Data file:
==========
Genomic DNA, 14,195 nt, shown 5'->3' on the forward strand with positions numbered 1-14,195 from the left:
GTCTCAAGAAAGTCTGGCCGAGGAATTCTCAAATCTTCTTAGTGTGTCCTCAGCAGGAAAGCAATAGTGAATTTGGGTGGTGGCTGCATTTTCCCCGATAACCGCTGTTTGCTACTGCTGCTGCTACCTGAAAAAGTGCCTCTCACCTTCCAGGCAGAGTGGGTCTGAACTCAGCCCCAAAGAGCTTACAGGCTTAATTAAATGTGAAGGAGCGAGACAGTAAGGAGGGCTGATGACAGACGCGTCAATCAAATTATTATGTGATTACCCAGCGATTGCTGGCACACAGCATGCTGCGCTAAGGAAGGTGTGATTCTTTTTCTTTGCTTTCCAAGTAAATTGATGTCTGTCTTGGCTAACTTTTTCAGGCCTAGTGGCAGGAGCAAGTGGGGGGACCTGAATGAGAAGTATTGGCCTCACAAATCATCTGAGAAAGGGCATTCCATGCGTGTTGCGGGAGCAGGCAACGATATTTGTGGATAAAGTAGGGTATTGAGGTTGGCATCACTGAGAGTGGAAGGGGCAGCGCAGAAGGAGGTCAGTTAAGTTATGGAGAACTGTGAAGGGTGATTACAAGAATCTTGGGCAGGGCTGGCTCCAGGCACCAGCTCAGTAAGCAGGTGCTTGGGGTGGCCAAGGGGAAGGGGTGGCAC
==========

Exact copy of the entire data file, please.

Genomic DNA, 14,195 nt, shown 5'->3' on the forward strand with positions numbered 1-14,195 from the left:
GTCTCAAGAAAGTCTGGCCGAGGAATTCTCAAATCTTCTTAGTGTGTCCTCAGCAGGAAAGCAATAGTGAATTTGGGTGGTGGCTGCATTTTCCCCGATAACCGCTGTTTGCTACTGCTGCTGCTACCTGAAAAAGTGCCTCTCACCTTCCAGGCAGAGTGGGTCTGAACTCAGCCCCAAAGAGCTTACAGGCTTAATTAAATGTGAAGGAGCGAGACAGTAAGGAGGGCTGATGACAGACGCGTCAATCAAATTATTATGTGATTACCCAGCGATTGCTGGCACACAGCATGCTGCGCTAAGGAAGGTGTGATTCTTTTTCTTTGCTTTCCAAGTAAATTGATGTCTGTCTTGGCTAACTTTTTCAGGCCTAGTGGCAGGAGCAAGTGGGGGGACCTGAATGAGAAGTATTGGCCTCACAAATCATCTGAGAAAGGGCATTCCATGCGTGTTGCGGGAGCAGGCAACGATATTTGTGGATAAAGTAGGGTATTGAGGTTGGCATCACTGAGAGTGGAAGGGGCAGCGCAGAAGGAGGTCAGTTAAGTTATGGAGAACTGTGAAGGGTGATTACAAGAATCTTGGGCAGGGCTGGCTCCAGGCACCAGCTCAGTAAGCAGGTGCTTGGGGTGGCCAAGGGGAAGGGGTGGCAC